Year-end Financials Lack Oomph


Several lubricant and additive companies this week reported year-end financial results that, while lackluster, hint at the beginnings of a rebound for the industry.

Pennzoil-Quaker State Co. ended 2001 in the red but showed improved results for continuing operations and projected further improvement in 2002. Lubrizol Corp. reported record revenue but lower profits and an uncertain outlook. Ethyl Corp. lost money but progressed on its consolidation plan while also improving continuing operations. Petro-Canada and Crompton also reported improvements in lubricants and related activities.

Pennzoil-Quaker State had a net loss of $33.9 million in 2001, versus a loss of $87.8 million in 2000. Excluding $62.1 million in one-time charges – such as restructuring expenses and write-off of receivables from bankrupt Kmart – and activities that were sold last year, the Houston company earned $51.6 million, or 65 cents per share. That was 5.5 percent better than $48.9 million, or 62 cents per share, in 2000.

Recurring operating income for the companys Lubricants division fell from $156.2 million to $137.3 million, as revenue fell 11.5 percent due to sale of non-strategic businesses. This slide was more than compensated, however, by performance of Excel Paralubes, a base oil refining joint venture with Conoco. Pennzoil-Quaker States recurring operating income from the partnership grew $24.2 million to $53.1 million, thanks to higher base oil margins. During 2001, Excel Paralubes margins averaged $26.30 per barrel, 32.3 percent better than the $19.80 per barrel averaged a year earlier.

Jiffy Lube Internationals operating income dipped from $27.9 million to $27.6 million. Consumer Products saw recurring operating income drop from $34.2 million to $24.5 million.

During a conference call Tuesday, President and Chief Executive Officer James J. Postl fielded pointed questions from stock analysts, who noted that management predicted two years ago that Consumer Products would be a primary vehicle for growth. Postl blamed the Consumer Products performance on pathetic management of distribution and warehousing but insisted that the problems have been fixed. He predicted that the divisions margins will rise from 6.9 percent to the mid-teens by 2003.

Overall, Postl contended that the companys performance improved markedly during the second half of the year and that an improving market will lead to better results this year.

While certain marketplace factors such as high gasoline prices resulted in generally soft demand for automotive products in the last couple of years, many of these market forces are trending back in our favor, he said. We believe these positive trends will accelerate during 2002 and anticipate double-digit year-over-year earnings growth.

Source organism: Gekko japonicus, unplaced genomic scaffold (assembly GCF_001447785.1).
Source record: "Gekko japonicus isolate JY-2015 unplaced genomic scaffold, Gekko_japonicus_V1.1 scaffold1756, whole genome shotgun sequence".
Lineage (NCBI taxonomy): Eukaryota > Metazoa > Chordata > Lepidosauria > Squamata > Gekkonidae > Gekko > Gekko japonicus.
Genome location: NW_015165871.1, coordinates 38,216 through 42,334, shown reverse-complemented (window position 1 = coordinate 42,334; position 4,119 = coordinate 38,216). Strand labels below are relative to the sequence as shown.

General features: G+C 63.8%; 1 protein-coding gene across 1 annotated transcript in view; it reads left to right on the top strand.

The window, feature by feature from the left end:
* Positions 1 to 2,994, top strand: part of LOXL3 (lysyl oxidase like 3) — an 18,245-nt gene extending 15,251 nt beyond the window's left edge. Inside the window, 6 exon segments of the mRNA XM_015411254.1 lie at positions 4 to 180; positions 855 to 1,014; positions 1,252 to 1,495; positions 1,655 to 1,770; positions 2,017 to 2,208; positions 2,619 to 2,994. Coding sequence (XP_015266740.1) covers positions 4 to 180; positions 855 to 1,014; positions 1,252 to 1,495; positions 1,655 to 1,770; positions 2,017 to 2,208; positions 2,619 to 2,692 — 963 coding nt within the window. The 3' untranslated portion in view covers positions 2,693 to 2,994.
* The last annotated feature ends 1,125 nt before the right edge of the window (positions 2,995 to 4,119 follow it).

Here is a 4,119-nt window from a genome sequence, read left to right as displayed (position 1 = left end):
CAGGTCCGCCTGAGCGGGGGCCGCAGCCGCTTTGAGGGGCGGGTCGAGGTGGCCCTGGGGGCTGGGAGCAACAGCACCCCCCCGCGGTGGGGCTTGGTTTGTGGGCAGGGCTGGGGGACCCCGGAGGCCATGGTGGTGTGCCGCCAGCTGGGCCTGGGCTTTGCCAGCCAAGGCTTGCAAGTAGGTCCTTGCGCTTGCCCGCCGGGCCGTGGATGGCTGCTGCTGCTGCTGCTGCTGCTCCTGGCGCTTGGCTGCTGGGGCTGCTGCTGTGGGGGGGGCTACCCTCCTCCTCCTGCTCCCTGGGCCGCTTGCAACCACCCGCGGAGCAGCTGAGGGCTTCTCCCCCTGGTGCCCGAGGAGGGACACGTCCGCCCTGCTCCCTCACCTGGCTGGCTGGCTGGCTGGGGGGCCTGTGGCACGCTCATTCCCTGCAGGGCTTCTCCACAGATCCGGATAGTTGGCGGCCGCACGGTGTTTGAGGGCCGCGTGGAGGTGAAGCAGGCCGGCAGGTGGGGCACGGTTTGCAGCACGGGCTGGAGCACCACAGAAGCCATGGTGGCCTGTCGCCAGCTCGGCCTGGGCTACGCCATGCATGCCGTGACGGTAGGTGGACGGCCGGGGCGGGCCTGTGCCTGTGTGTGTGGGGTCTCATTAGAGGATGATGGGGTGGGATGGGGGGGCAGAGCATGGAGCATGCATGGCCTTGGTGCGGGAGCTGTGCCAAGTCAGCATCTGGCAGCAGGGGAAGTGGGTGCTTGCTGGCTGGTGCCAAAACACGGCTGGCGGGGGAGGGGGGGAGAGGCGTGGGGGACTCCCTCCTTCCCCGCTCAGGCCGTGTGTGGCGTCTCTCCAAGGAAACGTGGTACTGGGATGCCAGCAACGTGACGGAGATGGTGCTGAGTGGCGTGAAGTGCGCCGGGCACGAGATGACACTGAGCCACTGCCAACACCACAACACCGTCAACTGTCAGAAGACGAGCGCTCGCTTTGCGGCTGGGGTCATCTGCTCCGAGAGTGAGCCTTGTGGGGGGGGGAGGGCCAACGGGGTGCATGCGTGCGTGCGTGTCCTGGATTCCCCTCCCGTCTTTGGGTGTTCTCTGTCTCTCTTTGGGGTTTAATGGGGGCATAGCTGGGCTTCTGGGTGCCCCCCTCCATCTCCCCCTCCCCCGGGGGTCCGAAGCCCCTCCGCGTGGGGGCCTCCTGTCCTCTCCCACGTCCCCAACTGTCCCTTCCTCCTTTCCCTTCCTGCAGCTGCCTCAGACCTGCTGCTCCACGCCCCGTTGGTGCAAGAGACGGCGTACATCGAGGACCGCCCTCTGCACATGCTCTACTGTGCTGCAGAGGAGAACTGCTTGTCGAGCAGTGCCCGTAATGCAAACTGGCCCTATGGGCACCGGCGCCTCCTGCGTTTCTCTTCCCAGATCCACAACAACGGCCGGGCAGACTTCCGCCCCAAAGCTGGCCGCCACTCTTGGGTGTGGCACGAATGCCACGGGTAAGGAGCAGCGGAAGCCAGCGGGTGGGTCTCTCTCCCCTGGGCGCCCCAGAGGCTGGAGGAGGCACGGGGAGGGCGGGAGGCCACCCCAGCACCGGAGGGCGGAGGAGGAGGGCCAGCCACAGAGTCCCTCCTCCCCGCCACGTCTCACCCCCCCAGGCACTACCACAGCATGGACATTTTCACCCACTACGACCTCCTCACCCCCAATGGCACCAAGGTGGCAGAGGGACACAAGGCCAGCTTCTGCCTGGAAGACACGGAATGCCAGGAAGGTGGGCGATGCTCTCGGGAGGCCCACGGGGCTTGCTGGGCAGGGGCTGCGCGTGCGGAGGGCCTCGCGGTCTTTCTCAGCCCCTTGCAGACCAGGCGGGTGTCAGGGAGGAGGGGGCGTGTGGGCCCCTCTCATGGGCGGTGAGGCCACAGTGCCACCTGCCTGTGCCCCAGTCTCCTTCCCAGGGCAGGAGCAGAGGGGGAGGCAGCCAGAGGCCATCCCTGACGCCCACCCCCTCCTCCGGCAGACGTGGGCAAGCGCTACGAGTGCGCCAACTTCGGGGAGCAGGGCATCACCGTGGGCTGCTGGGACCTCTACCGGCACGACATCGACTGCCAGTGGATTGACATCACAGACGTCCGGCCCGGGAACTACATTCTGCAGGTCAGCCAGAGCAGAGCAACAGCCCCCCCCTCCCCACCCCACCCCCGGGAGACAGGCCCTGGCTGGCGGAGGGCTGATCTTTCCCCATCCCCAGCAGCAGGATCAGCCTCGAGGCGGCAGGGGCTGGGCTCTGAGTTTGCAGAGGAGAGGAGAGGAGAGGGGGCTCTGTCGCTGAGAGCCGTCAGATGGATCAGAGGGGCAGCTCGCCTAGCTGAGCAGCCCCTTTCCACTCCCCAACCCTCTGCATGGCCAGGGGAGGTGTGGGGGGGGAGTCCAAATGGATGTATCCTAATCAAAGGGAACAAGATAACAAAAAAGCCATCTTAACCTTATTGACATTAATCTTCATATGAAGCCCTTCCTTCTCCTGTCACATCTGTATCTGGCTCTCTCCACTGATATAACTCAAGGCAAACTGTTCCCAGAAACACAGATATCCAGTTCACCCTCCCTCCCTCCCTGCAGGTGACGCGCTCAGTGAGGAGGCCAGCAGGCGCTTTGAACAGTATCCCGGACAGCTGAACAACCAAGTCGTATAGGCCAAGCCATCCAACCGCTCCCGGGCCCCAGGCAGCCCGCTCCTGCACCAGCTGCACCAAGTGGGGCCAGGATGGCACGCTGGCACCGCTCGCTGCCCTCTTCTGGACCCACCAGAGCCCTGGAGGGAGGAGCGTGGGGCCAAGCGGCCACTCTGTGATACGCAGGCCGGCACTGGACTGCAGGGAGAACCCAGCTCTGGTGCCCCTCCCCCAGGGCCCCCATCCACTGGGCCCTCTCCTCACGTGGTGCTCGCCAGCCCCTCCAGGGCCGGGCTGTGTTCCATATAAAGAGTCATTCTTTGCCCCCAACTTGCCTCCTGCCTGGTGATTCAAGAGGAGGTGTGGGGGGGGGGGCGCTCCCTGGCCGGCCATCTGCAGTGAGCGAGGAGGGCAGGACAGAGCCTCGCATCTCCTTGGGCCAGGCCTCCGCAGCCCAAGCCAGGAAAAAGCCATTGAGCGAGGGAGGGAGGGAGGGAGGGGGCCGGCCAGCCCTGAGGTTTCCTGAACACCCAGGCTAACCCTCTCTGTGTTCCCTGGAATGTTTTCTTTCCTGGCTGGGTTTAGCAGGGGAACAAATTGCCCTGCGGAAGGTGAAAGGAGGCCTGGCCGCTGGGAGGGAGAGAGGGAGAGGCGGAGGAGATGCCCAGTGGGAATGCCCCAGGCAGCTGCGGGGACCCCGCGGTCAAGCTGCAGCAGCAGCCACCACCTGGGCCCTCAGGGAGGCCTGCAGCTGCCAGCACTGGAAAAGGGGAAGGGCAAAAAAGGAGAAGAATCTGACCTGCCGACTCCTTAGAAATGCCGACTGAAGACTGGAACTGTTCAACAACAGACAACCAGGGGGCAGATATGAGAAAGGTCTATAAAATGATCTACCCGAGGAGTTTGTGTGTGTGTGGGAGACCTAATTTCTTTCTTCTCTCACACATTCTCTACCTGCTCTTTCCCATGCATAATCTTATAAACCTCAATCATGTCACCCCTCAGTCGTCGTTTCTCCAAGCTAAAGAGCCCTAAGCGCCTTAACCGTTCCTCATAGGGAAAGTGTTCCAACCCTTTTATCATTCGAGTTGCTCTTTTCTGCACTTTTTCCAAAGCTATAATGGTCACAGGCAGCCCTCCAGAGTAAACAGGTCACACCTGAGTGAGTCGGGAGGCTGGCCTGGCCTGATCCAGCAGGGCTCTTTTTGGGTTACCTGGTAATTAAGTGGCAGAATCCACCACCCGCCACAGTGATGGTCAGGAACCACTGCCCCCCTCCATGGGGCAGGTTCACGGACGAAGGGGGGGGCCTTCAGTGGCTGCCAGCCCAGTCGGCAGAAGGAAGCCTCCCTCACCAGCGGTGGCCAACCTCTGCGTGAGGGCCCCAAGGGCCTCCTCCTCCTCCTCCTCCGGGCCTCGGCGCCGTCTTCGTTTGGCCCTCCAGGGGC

Lubrizols net income slid from $118 million to $94.1 million, or $1.84 per share, despite record revenues of $1.84 billion. The Cleveland, Ohio, additive maker raised prices and lowered manufacturing costs, but these achievements were outweighed by higher raw material costs and unfavorable foreign exchange rates. Selling, testing, administrative and research expenses rose, partly due to development programs for new engine oil standards.

Our outlook for 2002 reflects a high degree of uncertainty about the world economy and the timing of the anticipated recovery, Chairman, President and Chief Executive Officer W.G. Bares said. He noted that sales began to improve in January but have not reached last summers levels. Cost containment, he suggested, will be the priority for 2002.

Ethyl recorded a whopping net loss of $102.8 million, after a profit of $61 million in 2000. However, the 2001 results included $112.6 million in non-recurring charges – including a pension settlement, asset write-offs and early retirement pay-outs – stemming from a downsizing program announced in 2000. The 2000 results had included a $51.3 million gain from the pension settlement.

Excluding non-recurring items, Ethyls income from continuing operations increased in 2001, from $9 million, or 10 cents per share, to $10 million, or 12 cents per share. The Richmond, Va., additive maker said that almost all of its major product lines grew during the second half of 2001. President and Chief Executive Officer Thomas E. Teddy Gottwald said the company now has a cost structure allowing it to compete for the long run and that its customer base is growing.

Ethyl said that it hopes to reach agreements during the first quarter to extend debt that comes due in August. Previously, the company said it hoped to secure that financing by the end of 2001.

The company also reported that the New York Stock Exchange threatened to stop listing Ethyls stock after its price went 30 consecutive days in November and December without closing over $1 per share. The price rebounded to stay above $1 for the last three weeks of January.

Several other companies also reported encouraging results of lubricants related businesses. Petro-Canada reported marked improvement in lubricants performance due to higher base oil margins and increased sales of value-added products. It did not provide details.

Crompton Corp. reported a sharp overall decline in performance but an 8 percent increase in sales of petroleum additives, thanks to motor oil reformulation.

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